the educational technology journal

Vol 20|No 3|March 2011
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Alone Together: Why we expect more from TECHNOLOGY and less from each other
A Review

By Jamie McKenzie
About Author

Sherry Turkle's latest book reads like a novel, as she tells stories about the people of this decade and their avid embrace of text messaging, social networking and constant connection. It is a cautionary tale — one that deserves reading by all of us, but especially parents, their children and teachers who work with the young.

Alone Together takes a very serious look at relationships — those that grow between people, between people and robots and those between people in virtual worlds. The subtitle of the book, "Why we expect more from TECHNOLOGY and less from each other," gives a strong sense of the book's theme. A professor at MIT who has spent the past three decades exploring these relationships, Turkle brings the depth, perception and skill of a psychologist to the challenge. She backs up her insights and concerns with field research that takes us well past the glib speculation of the pundits to the carefully grounded wisdom of the clinician and the researcher.

Turkle does not mince words. Having studied the reactions of children and the elderly to the care and attention from robots, she says, "A machine taken as a friend demeans what we mean by friendship."

And she extends that concern to online friends who may not be who they say they are, may never make an appearance and can easily be deleted or ignored if things get too real. In looking at the way families spend time together, she points out that people may be sitting in the same room without actually being present in the emotional sense.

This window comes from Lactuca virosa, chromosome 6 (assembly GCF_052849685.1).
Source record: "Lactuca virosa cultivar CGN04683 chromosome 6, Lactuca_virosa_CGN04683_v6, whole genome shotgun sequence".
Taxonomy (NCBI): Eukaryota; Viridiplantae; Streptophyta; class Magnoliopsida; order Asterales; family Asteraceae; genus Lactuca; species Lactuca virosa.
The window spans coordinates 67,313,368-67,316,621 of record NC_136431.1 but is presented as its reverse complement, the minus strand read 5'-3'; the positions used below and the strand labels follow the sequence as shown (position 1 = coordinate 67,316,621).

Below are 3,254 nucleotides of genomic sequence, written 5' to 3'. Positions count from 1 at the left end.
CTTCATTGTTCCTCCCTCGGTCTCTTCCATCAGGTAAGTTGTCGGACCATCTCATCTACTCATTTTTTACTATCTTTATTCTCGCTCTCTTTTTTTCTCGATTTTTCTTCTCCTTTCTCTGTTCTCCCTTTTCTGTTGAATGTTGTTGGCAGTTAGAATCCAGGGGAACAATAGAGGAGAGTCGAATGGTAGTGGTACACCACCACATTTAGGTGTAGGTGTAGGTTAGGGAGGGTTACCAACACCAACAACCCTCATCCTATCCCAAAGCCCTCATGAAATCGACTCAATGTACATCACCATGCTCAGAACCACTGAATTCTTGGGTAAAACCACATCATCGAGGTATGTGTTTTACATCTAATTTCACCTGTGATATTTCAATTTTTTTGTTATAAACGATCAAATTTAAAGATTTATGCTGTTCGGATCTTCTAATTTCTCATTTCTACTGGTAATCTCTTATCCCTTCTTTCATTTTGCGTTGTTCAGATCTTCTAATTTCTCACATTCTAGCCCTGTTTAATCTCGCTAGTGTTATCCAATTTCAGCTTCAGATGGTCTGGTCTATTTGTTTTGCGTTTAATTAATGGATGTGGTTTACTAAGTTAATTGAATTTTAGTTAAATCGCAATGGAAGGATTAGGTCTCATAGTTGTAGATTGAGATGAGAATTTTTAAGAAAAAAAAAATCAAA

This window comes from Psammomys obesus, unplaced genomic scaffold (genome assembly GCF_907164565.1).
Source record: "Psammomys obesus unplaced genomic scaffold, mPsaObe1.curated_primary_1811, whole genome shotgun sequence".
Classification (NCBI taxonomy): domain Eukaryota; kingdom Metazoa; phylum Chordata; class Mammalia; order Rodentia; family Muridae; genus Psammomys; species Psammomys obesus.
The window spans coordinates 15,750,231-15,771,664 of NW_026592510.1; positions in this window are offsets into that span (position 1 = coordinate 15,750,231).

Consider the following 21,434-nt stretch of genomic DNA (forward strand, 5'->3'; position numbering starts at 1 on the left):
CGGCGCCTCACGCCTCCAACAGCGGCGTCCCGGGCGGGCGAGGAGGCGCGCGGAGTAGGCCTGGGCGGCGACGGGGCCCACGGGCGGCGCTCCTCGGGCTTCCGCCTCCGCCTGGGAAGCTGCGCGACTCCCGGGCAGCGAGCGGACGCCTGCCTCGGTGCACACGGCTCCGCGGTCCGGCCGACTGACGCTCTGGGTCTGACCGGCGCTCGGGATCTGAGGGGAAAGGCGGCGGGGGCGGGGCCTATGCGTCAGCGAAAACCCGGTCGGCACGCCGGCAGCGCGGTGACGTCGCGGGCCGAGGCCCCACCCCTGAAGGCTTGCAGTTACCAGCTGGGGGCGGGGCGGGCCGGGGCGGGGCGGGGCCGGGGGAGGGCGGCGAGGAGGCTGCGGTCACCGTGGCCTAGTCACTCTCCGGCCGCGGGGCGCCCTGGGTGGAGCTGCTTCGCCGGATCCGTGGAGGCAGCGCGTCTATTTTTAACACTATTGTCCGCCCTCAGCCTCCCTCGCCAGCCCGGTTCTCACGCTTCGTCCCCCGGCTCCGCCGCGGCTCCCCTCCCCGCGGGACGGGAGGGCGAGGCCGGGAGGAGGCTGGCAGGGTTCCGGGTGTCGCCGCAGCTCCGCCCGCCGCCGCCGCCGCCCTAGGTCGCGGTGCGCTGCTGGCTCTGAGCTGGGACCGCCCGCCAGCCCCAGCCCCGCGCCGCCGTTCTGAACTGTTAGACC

Nick, seventeen, says, "My parents text while we eat. I'm used to it. My father says it is better than his having to be at the office.
Today children contend with parents who are physically close, tantalizingly so, but mentally elsewhere.
Page 267

As you read through Turkle's thoughts and observations, certain concepts stand out as especially important. Here I will mention a few that made a strong impression on me:

  • Realtechnik — a way of thinking about the impact of technologies and the choices we can make about their uses.
What I call realtechnik suggests that we step back and reassess when we hear triumphalist or apocalyptic narratives about how to live with technology. Realtechnik is skeptical about linear progress. It encourages humility, a state of mind in which we are most open to facing problems and reconsidering decisions. It helps us to acknowledge costs and recognize the things we hold inviolate.
Page 294
  • Tethered — while there are many advantages and conveniences that flow from being digitally connected to one another, Turkle provides examples of ways this can bind and fetter us unhealthily.
These days cultural norms are rapidly shifting. We used to equate growing up with the ability to function independently. These days, always-on connection leads us to reconsider the virtues of a more collaborative self. All questions about autonomy look different if, on a daily basis, we are together even when we are alone.
Page 169
  • Intimacy — throughout her book, Turkle gives many examples of people being in the same space without actually being present and she also explores the readiness of many to accept virtual or robotic attention.
My own study of the networked life has left me thinking about intimacy — about being with people in person, hearing their voices and seeing their faces, trying to know their hearts. And it has left me thinking about solitude — the kind that refreshes and restores. Loneliness is failed solitude.
Page 288

There are many other important concepts in this rich study of cultural and emotional shifts as Turkle looks at attention, anxiety, separation, attachment, multi-tasking and solitude, among others. It is a book likely to cause each reader to reconsider the way these tools have shifted relationships in what Turkle calls rather powerfully, "life" in contrast with relationships that exist primarily through digital connections.

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